pioneer in the treatment of breast cancer and had published numerous articles on radiation therapy.
The plaintiff consulted with Dr. Levene, who recommended a treatment pioneered by the defendant consisting of radiation therapy and iridium implants. Dr. Levene gave the plaintiff literature and articles on the radiation therapy of the JCRT. According to the plaintiff, Dr. Levene told her that the side effects were minor. The plaintiff decided to follow Dr. Levene's suggested therapy. Dr. Levene remained her primary physician until January, 1981, when he became ill. Thereafter, Dr. Christopher Rose became her primary (treating, caring, or attending) [Note 3] physician.
As a result of the treatment, the plaintiff suffered a number of serious, debilitating complications and permanent injuries and disfigurement. Dr. Rose told the plaintiff he would ask a colleague "who had seen more of this than [Dr. Rose] had" whether he "could elucidate what was to [Dr. Rose] a mysterious effect." [Note 4] At Dr. Rose's request, the defendant agreed to see the plaintiff with Dr. Rose. Dr. Rose and the defendant took a history, performed a physical examination, and told the plaintiff that her skin condition would remain constant; that it would not get any better. Several months later, the plaintiff's condition was determined to be radiation necrosis.
The plaintiff argues that the trial judge erred in entering summary judgment for the defendant and that there is a genuine issue of material fact. She asserts that a jury could find from the facts that (1) the defendant had a doctor-patient relationship with the plaintiff, and that the defendant therefore had a duty to inform her of the risks involved in the radiation therapy she would receive at the JCRT and to obtain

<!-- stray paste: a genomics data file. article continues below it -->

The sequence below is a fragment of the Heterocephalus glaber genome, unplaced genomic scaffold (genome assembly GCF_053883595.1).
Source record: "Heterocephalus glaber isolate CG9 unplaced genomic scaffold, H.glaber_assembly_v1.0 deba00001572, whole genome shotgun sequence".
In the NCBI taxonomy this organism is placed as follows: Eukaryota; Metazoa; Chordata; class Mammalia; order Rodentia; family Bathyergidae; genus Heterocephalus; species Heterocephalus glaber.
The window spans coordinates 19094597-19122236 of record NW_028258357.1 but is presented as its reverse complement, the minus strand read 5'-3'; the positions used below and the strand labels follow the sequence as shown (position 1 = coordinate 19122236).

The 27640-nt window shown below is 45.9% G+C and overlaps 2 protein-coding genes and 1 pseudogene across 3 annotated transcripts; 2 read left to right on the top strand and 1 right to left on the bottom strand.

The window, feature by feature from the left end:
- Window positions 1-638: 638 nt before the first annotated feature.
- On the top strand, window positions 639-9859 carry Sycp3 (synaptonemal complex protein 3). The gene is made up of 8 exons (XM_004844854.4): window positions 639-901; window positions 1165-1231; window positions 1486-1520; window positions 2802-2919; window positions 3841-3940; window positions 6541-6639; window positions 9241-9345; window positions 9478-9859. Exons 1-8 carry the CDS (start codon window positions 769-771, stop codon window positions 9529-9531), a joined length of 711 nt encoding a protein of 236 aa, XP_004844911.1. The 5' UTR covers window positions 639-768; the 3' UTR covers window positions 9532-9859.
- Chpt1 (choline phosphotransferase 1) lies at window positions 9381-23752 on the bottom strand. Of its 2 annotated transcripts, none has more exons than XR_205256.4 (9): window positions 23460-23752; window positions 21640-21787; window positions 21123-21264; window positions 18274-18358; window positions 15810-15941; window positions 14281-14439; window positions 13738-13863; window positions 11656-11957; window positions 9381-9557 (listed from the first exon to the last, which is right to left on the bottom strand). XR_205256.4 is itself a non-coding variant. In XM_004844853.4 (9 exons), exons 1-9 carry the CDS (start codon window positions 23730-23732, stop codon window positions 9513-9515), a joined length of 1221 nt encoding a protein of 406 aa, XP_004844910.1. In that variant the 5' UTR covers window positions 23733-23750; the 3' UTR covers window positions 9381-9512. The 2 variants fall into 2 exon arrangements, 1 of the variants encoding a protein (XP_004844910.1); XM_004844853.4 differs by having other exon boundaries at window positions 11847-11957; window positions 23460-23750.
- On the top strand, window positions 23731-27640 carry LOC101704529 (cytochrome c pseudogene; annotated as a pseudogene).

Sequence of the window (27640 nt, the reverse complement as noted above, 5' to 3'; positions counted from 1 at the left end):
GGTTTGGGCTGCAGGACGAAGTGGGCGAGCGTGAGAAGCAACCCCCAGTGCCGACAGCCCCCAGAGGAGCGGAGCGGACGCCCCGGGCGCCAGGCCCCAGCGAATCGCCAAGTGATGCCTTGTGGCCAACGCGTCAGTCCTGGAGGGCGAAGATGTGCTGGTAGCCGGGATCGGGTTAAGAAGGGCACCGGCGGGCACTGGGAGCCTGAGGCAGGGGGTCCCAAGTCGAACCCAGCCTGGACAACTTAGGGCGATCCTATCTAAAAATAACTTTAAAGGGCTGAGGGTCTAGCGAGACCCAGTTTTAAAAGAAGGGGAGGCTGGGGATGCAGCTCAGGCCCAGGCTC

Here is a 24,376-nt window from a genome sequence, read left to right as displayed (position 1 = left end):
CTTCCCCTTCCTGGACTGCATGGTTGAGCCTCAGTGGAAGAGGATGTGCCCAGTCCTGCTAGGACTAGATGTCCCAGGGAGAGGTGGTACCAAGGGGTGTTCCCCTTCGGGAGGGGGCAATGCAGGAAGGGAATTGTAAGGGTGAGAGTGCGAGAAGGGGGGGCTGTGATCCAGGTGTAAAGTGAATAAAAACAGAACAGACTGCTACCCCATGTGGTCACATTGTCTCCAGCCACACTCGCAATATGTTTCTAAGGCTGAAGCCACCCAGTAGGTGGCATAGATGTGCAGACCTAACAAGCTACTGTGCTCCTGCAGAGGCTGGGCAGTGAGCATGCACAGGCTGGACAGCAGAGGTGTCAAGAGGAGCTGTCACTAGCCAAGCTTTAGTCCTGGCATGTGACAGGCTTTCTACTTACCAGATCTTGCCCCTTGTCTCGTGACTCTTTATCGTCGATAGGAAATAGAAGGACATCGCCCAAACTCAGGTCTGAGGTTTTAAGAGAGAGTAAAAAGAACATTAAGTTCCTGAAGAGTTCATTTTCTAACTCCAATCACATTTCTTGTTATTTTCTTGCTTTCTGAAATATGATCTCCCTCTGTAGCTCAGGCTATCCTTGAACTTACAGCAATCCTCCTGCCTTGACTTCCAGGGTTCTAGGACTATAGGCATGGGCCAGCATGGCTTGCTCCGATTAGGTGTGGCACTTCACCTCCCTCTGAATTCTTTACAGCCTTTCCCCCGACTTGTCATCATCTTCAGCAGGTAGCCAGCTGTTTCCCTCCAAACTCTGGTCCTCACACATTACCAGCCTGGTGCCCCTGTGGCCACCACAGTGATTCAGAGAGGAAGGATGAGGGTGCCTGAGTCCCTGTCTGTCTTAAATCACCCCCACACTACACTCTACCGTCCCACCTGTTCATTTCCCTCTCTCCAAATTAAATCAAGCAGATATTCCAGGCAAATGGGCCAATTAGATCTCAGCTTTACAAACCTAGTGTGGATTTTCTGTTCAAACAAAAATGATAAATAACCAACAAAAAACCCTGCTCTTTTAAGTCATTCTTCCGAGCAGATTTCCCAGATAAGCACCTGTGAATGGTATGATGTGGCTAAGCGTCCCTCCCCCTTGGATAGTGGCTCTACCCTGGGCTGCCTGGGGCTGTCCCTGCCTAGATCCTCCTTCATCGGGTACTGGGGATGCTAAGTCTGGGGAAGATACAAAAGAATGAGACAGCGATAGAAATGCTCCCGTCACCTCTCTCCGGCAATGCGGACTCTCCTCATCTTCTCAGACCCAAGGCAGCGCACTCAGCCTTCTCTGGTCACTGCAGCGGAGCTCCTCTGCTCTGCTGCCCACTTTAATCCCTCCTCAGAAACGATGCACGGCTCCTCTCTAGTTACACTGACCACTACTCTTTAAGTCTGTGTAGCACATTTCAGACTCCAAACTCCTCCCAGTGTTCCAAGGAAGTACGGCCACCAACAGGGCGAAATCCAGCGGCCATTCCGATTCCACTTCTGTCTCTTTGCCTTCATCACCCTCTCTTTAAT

her informed consent; and (2) the defendant directed and controlled the activities of the JCRT staff and students and is vicariously liable for their negligence in treating the plaintiff. We do not agree.
Rule 56 (c) of the Massachusetts Rules of Civil Procedure, 365 Mass. 824 (1974), provides that a judge shall grant a motion for summary judgment "if the pleadings, depositions, answers to interrogatories, and admissions on file, together with the affidavits, if any, show that there is no genuine issue as to any material fact and that the moving party is entitled to a judgment as a matter of law." "The party moving for summary judgment assumes the burden of affirmatively demonstrating that there is no genuine issue of material fact on every relevant issue, even if he would have no burden on an issue if the case were to go to trial." Pederson v. Time, Inc., 404 Mass. 14 , 17 (1989). See Layne v. Superintendent, Massachusetts Correctional Institution, Cedar Junction, ante 156, 161 & n.6 (1989). See also Attorney Gen. v. Bailey, 386 Mass. 367 , 371, cert. denied sub nom. Bailey v. Bellotti, 459 U.S. 970 (1982).
1. Doctor-patient relationship. The plaintiff alleges that the defendant was negligent in irradiating her to the point of causing radiation necrosis. In order to prove her medical malpractice claim, the plaintiff must show that (1) a doctor-patient relationship existed; (2) the defendant failed to conform to good medical practice; and (3) the defendant's negligence caused Doherty's injury. Kapp v. Ballantine, 380 Mass. 186 (1980).